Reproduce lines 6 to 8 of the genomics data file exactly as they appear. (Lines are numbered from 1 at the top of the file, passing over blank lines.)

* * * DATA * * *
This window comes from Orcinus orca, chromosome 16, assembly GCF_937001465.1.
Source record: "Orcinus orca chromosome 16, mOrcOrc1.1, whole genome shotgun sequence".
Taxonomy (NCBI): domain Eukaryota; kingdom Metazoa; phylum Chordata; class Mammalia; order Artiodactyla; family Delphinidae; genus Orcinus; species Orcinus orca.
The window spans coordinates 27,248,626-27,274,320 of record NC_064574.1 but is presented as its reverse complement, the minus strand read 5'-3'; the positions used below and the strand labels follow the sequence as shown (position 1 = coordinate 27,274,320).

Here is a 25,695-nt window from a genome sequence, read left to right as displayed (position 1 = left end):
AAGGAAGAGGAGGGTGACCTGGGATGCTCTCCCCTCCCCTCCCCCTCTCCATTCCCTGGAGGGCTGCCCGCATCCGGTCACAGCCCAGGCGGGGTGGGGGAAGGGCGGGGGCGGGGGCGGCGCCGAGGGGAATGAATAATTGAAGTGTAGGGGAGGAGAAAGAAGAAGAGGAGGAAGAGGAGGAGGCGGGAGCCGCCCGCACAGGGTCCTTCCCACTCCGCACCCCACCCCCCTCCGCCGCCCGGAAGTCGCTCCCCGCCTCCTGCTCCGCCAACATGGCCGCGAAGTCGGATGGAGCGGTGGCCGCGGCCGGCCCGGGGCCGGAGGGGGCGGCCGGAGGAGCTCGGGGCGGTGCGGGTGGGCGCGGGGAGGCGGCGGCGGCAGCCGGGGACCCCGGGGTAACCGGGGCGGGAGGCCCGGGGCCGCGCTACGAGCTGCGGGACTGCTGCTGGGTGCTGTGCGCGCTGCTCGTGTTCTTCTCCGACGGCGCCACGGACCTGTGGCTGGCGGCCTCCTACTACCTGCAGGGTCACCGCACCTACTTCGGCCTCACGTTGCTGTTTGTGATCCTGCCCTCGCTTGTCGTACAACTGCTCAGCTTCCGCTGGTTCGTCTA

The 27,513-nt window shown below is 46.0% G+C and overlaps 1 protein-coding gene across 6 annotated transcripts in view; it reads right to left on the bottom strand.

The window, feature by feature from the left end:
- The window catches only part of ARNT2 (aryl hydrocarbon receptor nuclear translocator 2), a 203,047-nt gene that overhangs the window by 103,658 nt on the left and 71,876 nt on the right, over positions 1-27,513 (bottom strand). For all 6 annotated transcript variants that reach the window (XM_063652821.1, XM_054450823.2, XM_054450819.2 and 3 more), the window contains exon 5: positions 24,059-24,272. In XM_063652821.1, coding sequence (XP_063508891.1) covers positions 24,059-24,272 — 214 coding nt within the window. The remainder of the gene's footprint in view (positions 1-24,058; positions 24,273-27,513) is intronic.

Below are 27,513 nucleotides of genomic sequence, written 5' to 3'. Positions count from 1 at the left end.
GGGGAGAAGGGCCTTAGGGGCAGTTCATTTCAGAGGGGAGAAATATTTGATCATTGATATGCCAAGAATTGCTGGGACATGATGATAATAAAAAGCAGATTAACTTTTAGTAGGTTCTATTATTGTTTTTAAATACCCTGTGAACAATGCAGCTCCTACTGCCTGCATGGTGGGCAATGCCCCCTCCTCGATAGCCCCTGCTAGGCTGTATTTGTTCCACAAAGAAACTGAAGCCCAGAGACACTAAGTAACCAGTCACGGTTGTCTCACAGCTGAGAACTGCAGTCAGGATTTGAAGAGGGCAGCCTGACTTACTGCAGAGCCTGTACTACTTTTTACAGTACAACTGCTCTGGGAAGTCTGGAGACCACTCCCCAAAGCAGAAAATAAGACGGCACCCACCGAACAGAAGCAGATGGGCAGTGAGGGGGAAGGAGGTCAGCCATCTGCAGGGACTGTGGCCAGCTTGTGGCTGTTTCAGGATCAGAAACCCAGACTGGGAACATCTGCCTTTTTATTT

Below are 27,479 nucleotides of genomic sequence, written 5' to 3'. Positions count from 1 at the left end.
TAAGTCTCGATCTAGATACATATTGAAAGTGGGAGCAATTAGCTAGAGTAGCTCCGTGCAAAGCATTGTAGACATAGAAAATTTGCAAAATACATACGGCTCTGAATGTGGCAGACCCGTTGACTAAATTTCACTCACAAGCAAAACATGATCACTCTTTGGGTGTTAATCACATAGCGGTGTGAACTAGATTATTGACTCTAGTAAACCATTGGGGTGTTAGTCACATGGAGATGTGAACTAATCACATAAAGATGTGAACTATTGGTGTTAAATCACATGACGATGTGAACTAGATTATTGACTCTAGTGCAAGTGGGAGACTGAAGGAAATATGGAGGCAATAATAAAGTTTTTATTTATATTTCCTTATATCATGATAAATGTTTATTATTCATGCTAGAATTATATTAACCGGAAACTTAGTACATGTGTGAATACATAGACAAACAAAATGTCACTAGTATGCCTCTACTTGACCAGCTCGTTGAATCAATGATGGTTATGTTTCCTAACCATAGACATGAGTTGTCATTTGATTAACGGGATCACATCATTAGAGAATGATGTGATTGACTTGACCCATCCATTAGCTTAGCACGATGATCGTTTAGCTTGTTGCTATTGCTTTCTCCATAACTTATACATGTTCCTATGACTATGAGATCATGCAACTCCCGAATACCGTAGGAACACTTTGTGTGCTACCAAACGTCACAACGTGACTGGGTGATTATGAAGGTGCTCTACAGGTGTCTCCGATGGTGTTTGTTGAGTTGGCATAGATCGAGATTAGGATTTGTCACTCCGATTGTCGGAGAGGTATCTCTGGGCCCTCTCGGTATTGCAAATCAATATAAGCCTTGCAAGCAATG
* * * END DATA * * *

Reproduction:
AAGGAAGAGGAGGGTGACCTGGGATGCTCTCCCCTCCCCTCCCCCTCTCCATTCCCTGGAGGGCTGCCCGCATCCGGTCACAGCCCAGGCGGGGTGGGGGAAGGGCGGGGGCGGGGGCGGCGCCGAGGGGAATGAATAATTGAAGTGTAGGGGAGGAGAAAGAAGAAGAGGAGGAAGAGGAGGAGGCGGGAGCCGCCCGCACAGGGTCCTTCCCACTCCGCACCCCACCCCCCTCCGCCGCCCGGAAGTCGCTCCCCGCCTCCTGCTCCGCCAACATGGCCGCGAAGTCGGATGGAGCGGTGGCCGCGGCCGGCCCGGGGCCGGAGGGGGCGGCCGGAGGAGCTCGGGGCGGTGCGGGTGGGCGCGGGGAGGCGGCGGCGGCAGCCGGGGACCCCGGGGTAACCGGGGCGGGAGGCCCGGGGCCGCGCTACGAGCTGCGGGACTGCTGCTGGGTGCTGTGCGCGCTGCTCGTGTTCTTCTCCGACGGCGCCACGGACCTGTGGCTGGCGGCCTCCTACTACCTGCAGGGTCACCGCACCTACTTCGGCCTCACGTTGCTGTTTGTGATCCTGCCCTCGCTTGTCGTACAACTGCTCAGCTTCCGCTGGTTCGTCTA

The 27,513-nt window shown below is 46.0% G+C and overlaps 1 protein-coding gene across 6 annotated transcripts in view; it reads right to left on the bottom strand.

The window, feature by feature from the left end: